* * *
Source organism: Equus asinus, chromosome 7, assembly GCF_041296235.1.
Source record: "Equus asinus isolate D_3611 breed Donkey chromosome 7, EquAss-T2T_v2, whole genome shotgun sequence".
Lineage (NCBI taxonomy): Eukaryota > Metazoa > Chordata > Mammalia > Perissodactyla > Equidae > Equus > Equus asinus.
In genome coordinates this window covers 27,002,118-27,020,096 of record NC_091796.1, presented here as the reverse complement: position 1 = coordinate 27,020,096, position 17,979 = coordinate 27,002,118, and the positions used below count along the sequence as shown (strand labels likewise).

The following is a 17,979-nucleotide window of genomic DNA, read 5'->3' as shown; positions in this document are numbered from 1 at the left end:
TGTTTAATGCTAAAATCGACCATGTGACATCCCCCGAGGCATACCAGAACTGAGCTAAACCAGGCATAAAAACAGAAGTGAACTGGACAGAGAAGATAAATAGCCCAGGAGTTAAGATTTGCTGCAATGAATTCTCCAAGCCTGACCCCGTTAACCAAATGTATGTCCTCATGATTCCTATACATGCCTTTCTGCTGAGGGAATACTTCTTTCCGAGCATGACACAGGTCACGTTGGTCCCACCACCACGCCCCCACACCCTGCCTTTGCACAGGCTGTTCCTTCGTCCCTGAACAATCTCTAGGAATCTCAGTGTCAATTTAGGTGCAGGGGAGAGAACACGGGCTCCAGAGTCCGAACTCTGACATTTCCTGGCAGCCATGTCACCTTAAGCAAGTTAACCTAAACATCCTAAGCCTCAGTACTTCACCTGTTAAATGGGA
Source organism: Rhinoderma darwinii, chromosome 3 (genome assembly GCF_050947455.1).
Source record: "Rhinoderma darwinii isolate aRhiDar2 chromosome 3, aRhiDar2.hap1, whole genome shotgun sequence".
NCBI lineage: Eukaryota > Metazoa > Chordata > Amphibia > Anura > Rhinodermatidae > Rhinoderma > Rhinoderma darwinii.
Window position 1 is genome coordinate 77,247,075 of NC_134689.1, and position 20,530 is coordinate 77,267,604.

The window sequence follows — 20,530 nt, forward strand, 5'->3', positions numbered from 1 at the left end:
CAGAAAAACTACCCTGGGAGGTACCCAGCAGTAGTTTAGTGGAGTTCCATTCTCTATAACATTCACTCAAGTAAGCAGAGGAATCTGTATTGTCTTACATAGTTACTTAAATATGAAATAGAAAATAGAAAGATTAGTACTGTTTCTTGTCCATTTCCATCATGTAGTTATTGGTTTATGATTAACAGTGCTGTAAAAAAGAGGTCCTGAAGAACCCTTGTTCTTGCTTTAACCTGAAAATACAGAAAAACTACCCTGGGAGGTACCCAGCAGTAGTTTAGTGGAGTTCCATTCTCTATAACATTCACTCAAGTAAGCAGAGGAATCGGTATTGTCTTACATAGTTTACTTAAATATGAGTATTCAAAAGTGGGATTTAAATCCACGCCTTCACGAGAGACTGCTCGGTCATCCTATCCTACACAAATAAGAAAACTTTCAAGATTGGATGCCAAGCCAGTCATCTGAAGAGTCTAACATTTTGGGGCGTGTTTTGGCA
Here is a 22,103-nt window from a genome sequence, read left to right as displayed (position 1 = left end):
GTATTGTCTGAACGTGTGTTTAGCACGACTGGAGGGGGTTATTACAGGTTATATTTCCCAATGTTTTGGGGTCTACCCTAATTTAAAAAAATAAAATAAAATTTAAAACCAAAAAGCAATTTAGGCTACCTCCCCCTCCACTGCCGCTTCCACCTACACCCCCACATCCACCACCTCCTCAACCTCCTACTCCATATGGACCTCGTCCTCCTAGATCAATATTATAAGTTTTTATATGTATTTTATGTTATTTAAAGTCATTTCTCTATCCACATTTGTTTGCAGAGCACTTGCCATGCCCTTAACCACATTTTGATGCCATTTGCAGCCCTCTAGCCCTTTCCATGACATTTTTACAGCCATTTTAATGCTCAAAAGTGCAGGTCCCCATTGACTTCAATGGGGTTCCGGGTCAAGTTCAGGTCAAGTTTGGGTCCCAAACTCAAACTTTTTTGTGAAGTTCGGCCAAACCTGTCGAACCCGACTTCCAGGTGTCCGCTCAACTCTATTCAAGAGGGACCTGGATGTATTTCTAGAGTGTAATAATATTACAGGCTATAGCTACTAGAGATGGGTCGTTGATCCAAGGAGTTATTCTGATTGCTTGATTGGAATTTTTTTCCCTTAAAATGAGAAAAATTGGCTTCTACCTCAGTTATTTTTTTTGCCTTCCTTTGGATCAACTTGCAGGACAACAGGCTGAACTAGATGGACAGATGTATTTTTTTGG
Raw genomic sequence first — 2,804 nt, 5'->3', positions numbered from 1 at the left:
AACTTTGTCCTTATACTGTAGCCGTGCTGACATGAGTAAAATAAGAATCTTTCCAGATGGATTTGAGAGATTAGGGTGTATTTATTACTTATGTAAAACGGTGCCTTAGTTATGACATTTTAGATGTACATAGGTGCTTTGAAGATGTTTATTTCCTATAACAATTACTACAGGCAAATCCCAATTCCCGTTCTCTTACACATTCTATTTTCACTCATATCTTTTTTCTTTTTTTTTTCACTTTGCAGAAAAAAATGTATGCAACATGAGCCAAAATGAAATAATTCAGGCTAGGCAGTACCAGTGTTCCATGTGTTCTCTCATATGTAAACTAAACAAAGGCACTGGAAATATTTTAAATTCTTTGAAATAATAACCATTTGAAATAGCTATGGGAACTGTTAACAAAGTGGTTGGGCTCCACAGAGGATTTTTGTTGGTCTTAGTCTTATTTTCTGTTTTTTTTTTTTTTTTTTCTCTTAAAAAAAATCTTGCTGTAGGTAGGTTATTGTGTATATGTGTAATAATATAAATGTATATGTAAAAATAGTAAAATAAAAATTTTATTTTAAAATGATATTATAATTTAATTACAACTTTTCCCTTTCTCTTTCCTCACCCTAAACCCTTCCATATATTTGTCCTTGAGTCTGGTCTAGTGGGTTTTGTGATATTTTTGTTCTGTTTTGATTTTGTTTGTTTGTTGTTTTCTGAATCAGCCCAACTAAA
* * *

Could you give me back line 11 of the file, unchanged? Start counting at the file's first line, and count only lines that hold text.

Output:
The window sequence follows — 20,530 nt, forward strand, 5'->3', positions numbered from 1 at the left end: